The benefits derived from the ocean cannot be overstated. It contributes directly to human wellbeing through the provision of food and livelihoods, hosts a vast array of ecologically important species, acts as an incredibly effective carbon sink and provides more than half of the air we breathe. Given the significance of these ecosystem services, the EU IUU Coalition (The Environmental Justice Foundation, Oceana, The Nature Conservancy, The Pew Charitable Trusts and WWF) believes that a healthy ocean must be central to both the EU’s and the international community’s efforts to meet targets on sustainable food systems and biodiversity.
One of the foremost threats to the health and resilience of the ocean is illegal, unreported and unregulated (IUU) fishing, a scurge that costs global economies billions of dollars annually and is interwoven with a host of other crimes such as drug and arms smuggling, human trafficking, bonded labour and other human rights abuses. IUU fishing often employs harmful fishing methods, hampers sustainable fisheries management and contributes to overfishing, thereby fundamentally undermining the vital ecosystem services that the ocean provides.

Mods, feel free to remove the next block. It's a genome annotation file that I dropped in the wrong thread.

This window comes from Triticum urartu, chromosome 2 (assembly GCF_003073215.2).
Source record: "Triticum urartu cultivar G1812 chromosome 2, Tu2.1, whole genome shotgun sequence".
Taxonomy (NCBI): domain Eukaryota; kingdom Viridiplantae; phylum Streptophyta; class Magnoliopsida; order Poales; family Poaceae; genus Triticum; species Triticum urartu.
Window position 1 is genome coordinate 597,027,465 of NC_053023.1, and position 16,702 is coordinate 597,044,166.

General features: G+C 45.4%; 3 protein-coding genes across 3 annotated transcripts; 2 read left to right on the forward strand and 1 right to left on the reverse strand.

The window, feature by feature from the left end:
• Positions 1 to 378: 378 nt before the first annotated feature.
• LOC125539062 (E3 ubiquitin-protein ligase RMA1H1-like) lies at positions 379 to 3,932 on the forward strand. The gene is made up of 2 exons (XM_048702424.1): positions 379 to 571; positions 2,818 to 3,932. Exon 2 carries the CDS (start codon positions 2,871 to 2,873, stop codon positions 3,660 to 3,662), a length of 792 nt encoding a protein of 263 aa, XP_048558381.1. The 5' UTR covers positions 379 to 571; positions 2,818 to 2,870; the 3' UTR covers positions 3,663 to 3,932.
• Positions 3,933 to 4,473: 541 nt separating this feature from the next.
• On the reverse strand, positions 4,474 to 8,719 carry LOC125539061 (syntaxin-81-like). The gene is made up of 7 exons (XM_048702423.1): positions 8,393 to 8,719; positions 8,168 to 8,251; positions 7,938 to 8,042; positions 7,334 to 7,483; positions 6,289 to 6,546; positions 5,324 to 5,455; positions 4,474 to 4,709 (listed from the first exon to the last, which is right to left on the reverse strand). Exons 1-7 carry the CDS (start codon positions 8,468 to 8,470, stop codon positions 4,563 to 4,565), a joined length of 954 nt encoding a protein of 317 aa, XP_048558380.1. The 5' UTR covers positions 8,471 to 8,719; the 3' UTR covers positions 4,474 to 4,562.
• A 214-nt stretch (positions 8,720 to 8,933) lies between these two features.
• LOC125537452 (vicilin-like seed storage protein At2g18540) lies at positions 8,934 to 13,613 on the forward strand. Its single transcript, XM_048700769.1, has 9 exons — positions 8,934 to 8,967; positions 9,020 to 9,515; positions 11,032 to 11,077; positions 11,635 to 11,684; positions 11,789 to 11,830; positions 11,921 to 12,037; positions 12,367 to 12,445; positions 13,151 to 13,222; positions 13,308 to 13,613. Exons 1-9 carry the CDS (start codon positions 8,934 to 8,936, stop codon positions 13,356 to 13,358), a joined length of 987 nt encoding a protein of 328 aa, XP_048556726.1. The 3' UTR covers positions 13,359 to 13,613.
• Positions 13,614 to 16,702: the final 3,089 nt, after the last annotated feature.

The European Green Deal is the European Union’s (EU) roadmap towards a sustainable economy, through which they will enact their response to major global issues such as climate change, biodiversity and food security. Addressing IUU fishing should be seen as one of the key priorities for EU policy makers tasked with the success of the European Green Deal. Actions to tackle IUU fishing are relatively low cost, rely on technology that is currently available, can be implemented immediately and would help to achieve key objectives of the Green Deal.
As such, the EU IUU Coalition urges EU policy makers to ensure that tackling IUU fishing is embedded across key areas of the Green Deal as an integral element for meeting the EU’s goals of resource efficiency achieved by moving to a clean, circular economy and restoring biodiversity. The Coalition has released two policy briefs outlining how anti-IUU fishing measures could contribute to delivering the ‘Biodiversity to 2030’ policy, and the ‘Farm to Fork’ policy. By acting on the good governance and transparency recommendations made in each brief and maintaining its leadership in the global combat against IUU fishing, the EU can make real progress in making our ocean, and thereby our planet, healthier and more resilient, while protecting livelihoods and ensuring a level playing field.
Read the full policy briefs:
(c) Oceana / Juan Cuetos